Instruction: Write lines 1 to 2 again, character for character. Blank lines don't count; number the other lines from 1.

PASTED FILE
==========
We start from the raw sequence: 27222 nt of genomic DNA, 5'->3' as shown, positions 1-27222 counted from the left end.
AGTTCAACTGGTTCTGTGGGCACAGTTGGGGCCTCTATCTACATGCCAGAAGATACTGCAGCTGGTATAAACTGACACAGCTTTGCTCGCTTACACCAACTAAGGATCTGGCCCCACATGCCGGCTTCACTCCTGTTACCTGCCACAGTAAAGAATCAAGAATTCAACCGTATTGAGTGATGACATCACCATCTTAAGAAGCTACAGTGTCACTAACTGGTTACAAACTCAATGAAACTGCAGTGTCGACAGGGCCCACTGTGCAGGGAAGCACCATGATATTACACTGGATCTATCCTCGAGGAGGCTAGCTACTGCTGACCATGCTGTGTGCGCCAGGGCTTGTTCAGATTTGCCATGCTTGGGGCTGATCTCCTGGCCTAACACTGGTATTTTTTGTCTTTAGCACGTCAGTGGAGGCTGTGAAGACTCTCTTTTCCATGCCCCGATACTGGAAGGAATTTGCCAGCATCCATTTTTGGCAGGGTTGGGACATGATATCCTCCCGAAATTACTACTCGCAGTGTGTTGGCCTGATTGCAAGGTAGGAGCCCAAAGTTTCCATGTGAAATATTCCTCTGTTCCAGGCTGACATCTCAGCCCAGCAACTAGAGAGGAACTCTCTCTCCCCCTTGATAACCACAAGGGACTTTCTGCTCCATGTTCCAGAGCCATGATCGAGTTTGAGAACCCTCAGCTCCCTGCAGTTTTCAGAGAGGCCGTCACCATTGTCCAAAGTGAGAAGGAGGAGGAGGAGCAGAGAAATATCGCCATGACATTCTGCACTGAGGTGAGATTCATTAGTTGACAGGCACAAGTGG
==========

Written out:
We start from the raw sequence: 27222 nt of genomic DNA, 5'->3' as shown, positions 1-27222 counted from the left end.
AGTTCAACTGGTTCTGTGGGCACAGTTGGGGCCTCTATCTACATGCCAGAAGATACTGCAGCTGGTATAAACTGACACAGCTTTGCTCGCTTACACCAACTAAGGATCTGGCCCCACATGCCGGCTTCACTCCTGTTACCTGCCACAGTAAAGAATCAAGAATTCAACCGTATTGAGTGATGACATCACCATCTTAAGAAGCTACAGTGTCACTAACTGGTTACAAACTCAATGAAACTGCAGTGTCGACAGGGCCCACTGTGCAGGGAAGCACCATGATATTACACTGGATCTATCCTCGAGGAGGCTAGCTACTGCTGACCATGCTGTGTGCGCCAGGGCTTGTTCAGATTTGCCATGCTTGGGGCTGATCTCCTGGCCTAACACTGGTATTTTTTGTCTTTAGCACGTCAGTGGAGGCTGTGAAGACTCTCTTTTCCATGCCCCGATACTGGAAGGAATTTGCCAGCATCCATTTTTGGCAGGGTTGGGACATGATATCCTCCCGAAATTACTACTCGCAGTGTGTTGGCCTGATTGCAAGGTAGGAGCCCAAAGTTTCCATGTGAAATATTCCTCTGTTCCAGGCTGACATCTCAGCCCAGCAACTAGAGAGGAACTCTCTCTCCCCCTTGATAACCACAAGGGACTTTCTGCTCCATGTTCCAGAGCCATGATCGAGTTTGAGAACCCTCAGCTCCCTGCAGTTTTCAGAGAGGCCGTCACCATTGTCCAAAGTGAGAAGGAGGAGGAGGAGCAGAGAAATATCGCCATGACATTCTGCACTGAGGTGAGATTCATTAGTTGACAGGCACAAGTGG